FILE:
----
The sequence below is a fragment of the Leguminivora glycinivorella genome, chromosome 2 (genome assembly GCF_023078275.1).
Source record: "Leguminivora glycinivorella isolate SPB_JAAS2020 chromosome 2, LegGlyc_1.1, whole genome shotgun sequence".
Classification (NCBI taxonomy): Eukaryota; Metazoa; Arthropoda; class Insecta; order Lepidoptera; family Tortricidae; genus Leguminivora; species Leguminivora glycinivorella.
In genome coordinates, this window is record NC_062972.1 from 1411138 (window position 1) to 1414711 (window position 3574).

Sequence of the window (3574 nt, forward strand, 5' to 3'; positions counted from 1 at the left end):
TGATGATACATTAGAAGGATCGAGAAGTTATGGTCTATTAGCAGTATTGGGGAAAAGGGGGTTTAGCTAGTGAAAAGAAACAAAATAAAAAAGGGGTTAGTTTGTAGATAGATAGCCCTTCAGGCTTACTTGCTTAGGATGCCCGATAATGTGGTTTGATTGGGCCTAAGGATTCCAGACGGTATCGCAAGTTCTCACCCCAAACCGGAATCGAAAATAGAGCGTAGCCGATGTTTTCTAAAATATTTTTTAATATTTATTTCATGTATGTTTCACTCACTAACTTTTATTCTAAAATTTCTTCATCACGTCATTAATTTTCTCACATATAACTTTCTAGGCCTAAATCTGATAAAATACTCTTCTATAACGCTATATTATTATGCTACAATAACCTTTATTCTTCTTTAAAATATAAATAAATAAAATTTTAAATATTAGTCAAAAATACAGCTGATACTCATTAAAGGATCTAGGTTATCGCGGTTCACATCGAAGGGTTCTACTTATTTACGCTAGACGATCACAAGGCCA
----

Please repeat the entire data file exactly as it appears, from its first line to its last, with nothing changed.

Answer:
The sequence below is a fragment of the Leguminivora glycinivorella genome, chromosome 2 (genome assembly GCF_023078275.1).
Source record: "Leguminivora glycinivorella isolate SPB_JAAS2020 chromosome 2, LegGlyc_1.1, whole genome shotgun sequence".
Classification (NCBI taxonomy): Eukaryota; Metazoa; Arthropoda; class Insecta; order Lepidoptera; family Tortricidae; genus Leguminivora; species Leguminivora glycinivorella.
In genome coordinates, this window is record NC_062972.1 from 1411138 (window position 1) to 1414711 (window position 3574).

Sequence of the window (3574 nt, forward strand, 5' to 3'; positions counted from 1 at the left end):
TGATGATACATTAGAAGGATCGAGAAGTTATGGTCTATTAGCAGTATTGGGGAAAAGGGGGTTTAGCTAGTGAAAAGAAACAAAATAAAAAAGGGGTTAGTTTGTAGATAGATAGCCCTTCAGGCTTACTTGCTTAGGATGCCCGATAATGTGGTTTGATTGGGCCTAAGGATTCCAGACGGTATCGCAAGTTCTCACCCCAAACCGGAATCGAAAATAGAGCGTAGCCGATGTTTTCTAAAATATTTTTTAATATTTATTTCATGTATGTTTCACTCACTAACTTTTATTCTAAAATTTCTTCATCACGTCATTAATTTTCTCACATATAACTTTCTAGGCCTAAATCTGATAAAATACTCTTCTATAACGCTATATTATTATGCTACAATAACCTTTATTCTTCTTTAAAATATAAATAAATAAAATTTTAAATATTAGTCAAAAATACAGCTGATACTCATTAAAGGATCTAGGTTATCGCGGTTCACATCGAAGGGTTCTACTTATTTACGCTAGACGATCACAAGGCCA